Investors in SNC-Lavalin Group Inc. are hoping the worst days are over after the engineering giant reported progress on its anti-corruption measures as well as plans to sell a major asset to shore up its cash.
Shares in the Montreal-based company rose 3 per cent Monday on the dual announcements, which are part of management's plan to boost profit and restore SNC-Lavalin's long-suffering reputation.
Some remain skeptical of the infrastructure company's ability to recover from an international corruption scandal and sluggish global economic growth. However, many analysts are bullish on what they see is a cheap stock with growth potential.
"We think the stock is massively undervalued," said Maxim Sytchev, an analyst at Dundee Capital Markets. "There is light at the end of this tunnel."
SNC-Lavalin has had a number of setbacks since bringing in Robert Card, a veteran U.S. manager, as chief executive a year ago to help rebuild the company. A disappointing second-quarter loss and fallout from corruption-related financial scandals have weighed on its shares.
Still, Mr. Sytchev notes SNC-Lavalin's stock is up by about 12 per cent over the past year, compared with about 3 per cent for the broader S&P/TSX composite index.
By Mr. Sytchev's analysis, the shares are trading at 8.4 times earnings, compared with 15.5 for rivals such as Fluor Corp. and Jacobs Engineering Group Inc.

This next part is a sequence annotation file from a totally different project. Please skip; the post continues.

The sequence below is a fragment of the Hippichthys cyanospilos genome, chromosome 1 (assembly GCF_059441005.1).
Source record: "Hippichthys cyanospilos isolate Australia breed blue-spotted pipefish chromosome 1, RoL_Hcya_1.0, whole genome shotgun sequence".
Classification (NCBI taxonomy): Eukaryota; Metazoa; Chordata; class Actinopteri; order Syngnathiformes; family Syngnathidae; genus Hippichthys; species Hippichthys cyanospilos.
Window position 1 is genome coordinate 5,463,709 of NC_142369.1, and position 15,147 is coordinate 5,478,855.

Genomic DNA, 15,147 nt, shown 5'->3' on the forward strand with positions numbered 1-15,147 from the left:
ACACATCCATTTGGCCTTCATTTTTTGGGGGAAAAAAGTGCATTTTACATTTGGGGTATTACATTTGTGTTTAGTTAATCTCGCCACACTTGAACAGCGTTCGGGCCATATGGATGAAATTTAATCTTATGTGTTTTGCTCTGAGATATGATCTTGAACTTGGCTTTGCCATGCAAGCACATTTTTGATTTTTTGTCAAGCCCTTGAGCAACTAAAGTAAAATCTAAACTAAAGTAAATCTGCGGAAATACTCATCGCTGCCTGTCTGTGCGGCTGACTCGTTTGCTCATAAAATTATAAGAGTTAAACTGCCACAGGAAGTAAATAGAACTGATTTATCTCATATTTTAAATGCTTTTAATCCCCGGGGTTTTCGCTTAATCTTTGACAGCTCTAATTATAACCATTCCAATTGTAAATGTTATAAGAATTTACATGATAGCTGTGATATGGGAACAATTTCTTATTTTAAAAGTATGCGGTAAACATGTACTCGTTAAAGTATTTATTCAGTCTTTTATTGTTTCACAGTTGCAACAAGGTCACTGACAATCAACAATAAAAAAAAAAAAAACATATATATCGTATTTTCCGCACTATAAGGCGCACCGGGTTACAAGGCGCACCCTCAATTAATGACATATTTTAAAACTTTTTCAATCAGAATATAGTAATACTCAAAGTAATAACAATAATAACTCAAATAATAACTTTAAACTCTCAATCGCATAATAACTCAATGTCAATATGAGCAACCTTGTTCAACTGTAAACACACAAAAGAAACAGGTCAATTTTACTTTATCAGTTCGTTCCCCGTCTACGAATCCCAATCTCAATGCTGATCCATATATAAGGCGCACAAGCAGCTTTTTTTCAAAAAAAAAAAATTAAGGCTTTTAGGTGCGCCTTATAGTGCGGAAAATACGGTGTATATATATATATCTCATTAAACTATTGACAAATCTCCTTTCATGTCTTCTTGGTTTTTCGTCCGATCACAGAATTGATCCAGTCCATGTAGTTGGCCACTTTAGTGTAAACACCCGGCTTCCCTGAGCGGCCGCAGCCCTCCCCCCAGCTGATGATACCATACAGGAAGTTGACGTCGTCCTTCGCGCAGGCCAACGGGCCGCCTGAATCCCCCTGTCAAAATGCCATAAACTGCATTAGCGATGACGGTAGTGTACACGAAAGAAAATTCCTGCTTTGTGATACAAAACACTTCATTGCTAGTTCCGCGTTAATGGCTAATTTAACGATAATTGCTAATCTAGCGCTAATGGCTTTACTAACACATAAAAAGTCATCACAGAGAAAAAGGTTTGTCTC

"This is the best industrial idea in North America right now," said Mr. Sytchev, who has a "buy" rating on the stock and a $52 price target.
SNC-Lavalin said Monday that it's looking to sell an equity stake in AltaLink, its wholly owned Alberta electricity transmission company, as part of its strategic plan to unload certain infrastructure assets.
In a separate release, the company said 32 people made amnesty requests under its three-month program encouraging employees to come forward about ethical violations. The amnesty program is part of an aggressive anti-corruption initiative across the company.
"The many important initiatives we have launched in 2013 should reassure stakeholders that our commitment to ethics and compliance excellence continues to be unwavering," Mr. Card stated.
Eight analysts have a "buy" rating on the stock, while six have a "hold," according to S&P Capital IQ.
Some are waiting on SNC-Lavalin's third-quarter results, after it reported a disappointing second quarter loss of $37.3-million in early August on unexpected charges related to projects in Africa.
That caused the stock to tumble to about $40, after spending most of the summer around $45. The stock hit a 52-week high of just under $50 in February and closed Monday at $42.35.
"I think the worst is over and investors will start to focus more and more on what is going to happen in the future for SNC like they announced today [with AltaLink]," said Pierre Lacroix, an analyst with Desjardin Securities, who also has a "buy" on the stock and $50 price target.
He forecasts a gradual recovery for SNC-Lavalin in the months ahead, as the company recovers from recent scandals.
"Obviously this is an emotional story with what we've had in the last year or two," said Mr. Lacroix. "The company has the capacity to rebuild itself and rebrand itself and compete in the future. You have to think long term with SNC."
Even with the recent onslaught of bad news, the stock's bottom appears to be in the $35 to $40 range, said Michael Bowman, partner and portfolio with Wickham Investment Counsel Inc., which owns shares in the company.